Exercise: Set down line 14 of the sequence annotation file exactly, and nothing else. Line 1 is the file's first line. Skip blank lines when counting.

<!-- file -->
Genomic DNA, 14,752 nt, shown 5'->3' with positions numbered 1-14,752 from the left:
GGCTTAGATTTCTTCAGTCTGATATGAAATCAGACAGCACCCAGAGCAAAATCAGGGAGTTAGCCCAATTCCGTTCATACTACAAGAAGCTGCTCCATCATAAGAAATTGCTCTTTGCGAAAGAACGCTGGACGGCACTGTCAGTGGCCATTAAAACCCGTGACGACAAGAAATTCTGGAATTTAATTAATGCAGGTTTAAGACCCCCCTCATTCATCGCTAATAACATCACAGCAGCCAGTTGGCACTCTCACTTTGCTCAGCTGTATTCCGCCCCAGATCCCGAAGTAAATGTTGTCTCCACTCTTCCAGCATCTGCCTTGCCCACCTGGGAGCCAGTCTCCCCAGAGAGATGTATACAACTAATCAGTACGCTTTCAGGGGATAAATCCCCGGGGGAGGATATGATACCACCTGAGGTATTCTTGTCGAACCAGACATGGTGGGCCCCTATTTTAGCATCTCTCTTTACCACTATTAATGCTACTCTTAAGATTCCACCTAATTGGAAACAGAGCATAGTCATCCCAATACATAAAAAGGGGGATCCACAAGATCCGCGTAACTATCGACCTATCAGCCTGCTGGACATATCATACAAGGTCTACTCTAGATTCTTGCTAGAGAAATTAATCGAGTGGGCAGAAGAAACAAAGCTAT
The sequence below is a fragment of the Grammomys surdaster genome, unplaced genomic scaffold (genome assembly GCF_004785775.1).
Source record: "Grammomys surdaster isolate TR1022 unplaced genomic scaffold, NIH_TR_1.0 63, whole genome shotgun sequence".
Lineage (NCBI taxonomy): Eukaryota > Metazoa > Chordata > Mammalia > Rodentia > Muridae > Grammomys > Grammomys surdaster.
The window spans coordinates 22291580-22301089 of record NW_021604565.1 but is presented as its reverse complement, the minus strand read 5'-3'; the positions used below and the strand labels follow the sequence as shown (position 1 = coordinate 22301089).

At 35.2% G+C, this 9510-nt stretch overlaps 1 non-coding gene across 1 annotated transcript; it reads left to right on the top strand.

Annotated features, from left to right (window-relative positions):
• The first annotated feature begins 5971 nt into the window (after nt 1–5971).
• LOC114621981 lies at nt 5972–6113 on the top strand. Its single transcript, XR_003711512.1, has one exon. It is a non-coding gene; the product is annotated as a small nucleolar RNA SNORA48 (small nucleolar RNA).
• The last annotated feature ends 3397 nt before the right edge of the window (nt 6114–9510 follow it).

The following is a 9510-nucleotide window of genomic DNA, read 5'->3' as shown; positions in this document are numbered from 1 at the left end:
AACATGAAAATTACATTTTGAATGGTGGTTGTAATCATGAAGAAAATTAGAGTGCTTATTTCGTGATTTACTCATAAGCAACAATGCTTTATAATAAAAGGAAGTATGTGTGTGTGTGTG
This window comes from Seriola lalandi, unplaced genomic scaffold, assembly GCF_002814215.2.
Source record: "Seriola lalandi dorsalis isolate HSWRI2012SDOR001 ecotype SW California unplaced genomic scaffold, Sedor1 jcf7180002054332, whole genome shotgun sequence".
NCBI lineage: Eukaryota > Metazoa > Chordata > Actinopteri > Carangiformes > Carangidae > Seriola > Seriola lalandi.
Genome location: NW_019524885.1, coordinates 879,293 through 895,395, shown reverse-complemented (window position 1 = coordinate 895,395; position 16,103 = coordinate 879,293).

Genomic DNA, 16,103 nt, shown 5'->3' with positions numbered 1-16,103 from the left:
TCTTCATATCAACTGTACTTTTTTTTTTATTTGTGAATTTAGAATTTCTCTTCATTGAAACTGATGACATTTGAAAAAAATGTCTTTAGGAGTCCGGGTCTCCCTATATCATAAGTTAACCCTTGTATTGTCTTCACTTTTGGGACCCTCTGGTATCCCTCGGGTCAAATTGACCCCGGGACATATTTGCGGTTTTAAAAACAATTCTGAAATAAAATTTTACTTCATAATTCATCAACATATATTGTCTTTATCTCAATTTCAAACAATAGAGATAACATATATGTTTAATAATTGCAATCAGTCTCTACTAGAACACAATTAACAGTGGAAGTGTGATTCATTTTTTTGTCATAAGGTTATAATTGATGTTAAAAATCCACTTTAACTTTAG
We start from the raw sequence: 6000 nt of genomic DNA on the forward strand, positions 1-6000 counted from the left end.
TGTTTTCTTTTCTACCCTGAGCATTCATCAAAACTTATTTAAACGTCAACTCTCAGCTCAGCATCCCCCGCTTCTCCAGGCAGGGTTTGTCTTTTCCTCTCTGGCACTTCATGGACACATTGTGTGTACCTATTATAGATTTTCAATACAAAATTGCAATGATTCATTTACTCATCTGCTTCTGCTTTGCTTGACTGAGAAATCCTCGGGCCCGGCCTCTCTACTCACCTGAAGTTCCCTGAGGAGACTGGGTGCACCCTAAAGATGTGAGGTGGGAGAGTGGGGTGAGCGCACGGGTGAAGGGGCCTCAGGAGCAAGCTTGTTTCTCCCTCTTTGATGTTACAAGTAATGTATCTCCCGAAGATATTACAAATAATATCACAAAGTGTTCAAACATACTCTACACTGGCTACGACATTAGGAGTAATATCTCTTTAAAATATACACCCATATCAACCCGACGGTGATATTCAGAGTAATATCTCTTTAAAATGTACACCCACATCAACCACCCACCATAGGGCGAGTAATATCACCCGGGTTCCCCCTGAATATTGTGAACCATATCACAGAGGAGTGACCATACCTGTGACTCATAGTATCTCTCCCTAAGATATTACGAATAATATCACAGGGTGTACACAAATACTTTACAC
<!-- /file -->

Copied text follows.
This window comes from Seriola lalandi, unplaced genomic scaffold, assembly GCF_002814215.2.